Path overlays (patent pending) are the set of nodes and edges, which are traversed when a query is issued. They are signatured and stored in a database. They are used when satisfying searches through the knowledge base.

The reward module, helps to reinforce the weight/relevance of a given memory. It uses sensory inputs, and the concept of emotions, to implement a feedback system, where retrieval of a memory triggers a set of behaviours; which in turn may trigger an emotional response. An emotional response serves in reinforcing a memory; and, can be triggered directly from the retrieval of said memory. In nature, emotions are associated with hormonal triggers and sensory inputs; in the MemeStore, they are simply viewed as a graph consisting of links between memories, behaviours, sensory inputs, and signals or triggers, akin to hormonal triggers, pointing to a set of behaviours to express.

The MemeStore has two types of memory stores. As for humans and animals, the types of memory stores are a permanent and a temporary one. Memories that are kept in the temporary store, can either be moved into the permanent store or deleted altogether. The criteria used to decide, when memories are moved to the permanent store or deleted, are based on how often the concepts they capture, are re-enforced by user interaction, assigned traits, or information processed by reading or sensors (i.e. heat, light, temperature, visual, etc.). All extracted concepts which are tagged, as dislikes, are always moved first to the temporary store, depending on their level of relevance.

The engine is built using propositional calculus, --
A proposition is a statement which may
be true or false
-- and modeled using graph theory, and especially De Brujin sequences.
A level of fuzzy is added, consistng of the two meters dealing with like and dislike.

The propositional calculus engine, of  the MemeStore, can ultimately be burned onto an integrated circuit.

Our MemeStore PCG engine cannot be circumvented, by building a similar propositional calculus engine, using Bayes theorems, formal grammar or graph theory methodologies.

An adjunct to this patent is the ability MemeStore provides, which allows the examination of the evolution of the knowledge base over time, through the use of path overlays, or memory traces or trails; the paths that are traversed, through the knowledge base, when retrieving a memory.

A second adjunct to this patent is the data-mining ability MemeStore provides, which allows the extraction of relevant information, by examining the log/database of  network path and semantic signatures and associated data.

A third adjunct to this patent is the use of path overlays, or memory traces or trails; by the MemeStore to satisfy search-queries made with keywords or natural language. The memory traces or trails are associated with scanned web pages or documents.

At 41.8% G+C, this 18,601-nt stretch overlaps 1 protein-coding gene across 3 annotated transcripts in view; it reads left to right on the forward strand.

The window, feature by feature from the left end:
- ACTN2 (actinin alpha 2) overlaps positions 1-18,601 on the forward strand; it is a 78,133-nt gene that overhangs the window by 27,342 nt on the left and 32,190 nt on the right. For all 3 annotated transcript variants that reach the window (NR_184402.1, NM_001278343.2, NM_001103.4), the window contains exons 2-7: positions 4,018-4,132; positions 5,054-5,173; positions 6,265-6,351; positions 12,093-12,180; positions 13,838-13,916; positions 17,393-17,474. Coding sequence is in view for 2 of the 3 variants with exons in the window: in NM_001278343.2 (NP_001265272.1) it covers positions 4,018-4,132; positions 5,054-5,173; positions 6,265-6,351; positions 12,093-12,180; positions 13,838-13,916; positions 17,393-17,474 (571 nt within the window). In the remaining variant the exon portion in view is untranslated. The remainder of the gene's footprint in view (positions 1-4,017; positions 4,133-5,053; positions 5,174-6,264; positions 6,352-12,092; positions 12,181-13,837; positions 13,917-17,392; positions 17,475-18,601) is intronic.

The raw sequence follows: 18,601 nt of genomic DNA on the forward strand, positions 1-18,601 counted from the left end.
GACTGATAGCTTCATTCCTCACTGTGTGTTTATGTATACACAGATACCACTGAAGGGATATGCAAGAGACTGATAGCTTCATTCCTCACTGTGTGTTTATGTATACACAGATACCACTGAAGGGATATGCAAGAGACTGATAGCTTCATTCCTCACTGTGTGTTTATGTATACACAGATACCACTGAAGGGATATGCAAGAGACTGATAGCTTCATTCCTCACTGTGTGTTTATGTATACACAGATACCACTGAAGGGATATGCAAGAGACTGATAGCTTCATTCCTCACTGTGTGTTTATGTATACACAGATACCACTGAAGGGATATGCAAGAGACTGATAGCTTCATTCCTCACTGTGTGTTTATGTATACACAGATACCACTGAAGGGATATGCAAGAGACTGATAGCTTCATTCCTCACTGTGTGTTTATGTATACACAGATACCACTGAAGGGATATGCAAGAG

A fourth adjunct to this patent is the use of path overlays, or memory traces or trails; by the MemeStore to allow the visualization of search-queries made with keywords or natural language

A fifth adjunct to this patent is the ability MemeStore has in retro-fitting old inference rule engines into its framework, and allow their sales as valuable knowledge bases. Medical, legal, and engineering knowledge bases can thus be retro-fitted.

A sixth adjunct to this patent is the ability MemeStore has in using traits to restrict certain updates in the knowledge base. For example, adding a stubborn trait to MemeStore, can prevent updates that are contrary to a primary trait. A primary trait, is a trait, that has a large percentage of associated links, based on a given threshold, in the knowledge base. An example of a stubborn trait is 'be stubborn when updating anything related to medical diagnosis', or 'be stubborn when updating traits related to eating preferences'. These types of restrictions are usually referred to as constraints., constraints on behaviour, on searches, on responses, etc..

A seventh adjunct to this patent is the ability MemeStore has in categorizing and storing sensory inputs as experiential memories; which are information, related to unusual or relevant sensor data, emanating from the particular task or activity being performed by an actor (i.e. robot, computer desktop, search engine, etc.) using a MemeStore. The relevance of experiential memories can also be categorized, based on the list of assigned traits.

An eighth adjunct to this patent is the capability, the MemeStore has, of using 3-dimensional indexing in capturing and storing the information associated the extracted concepts and their relationships. The 3-dimensional index can then be used to extract information based on a degree of similarity of the semantics associated with a particular query.


Patent Pending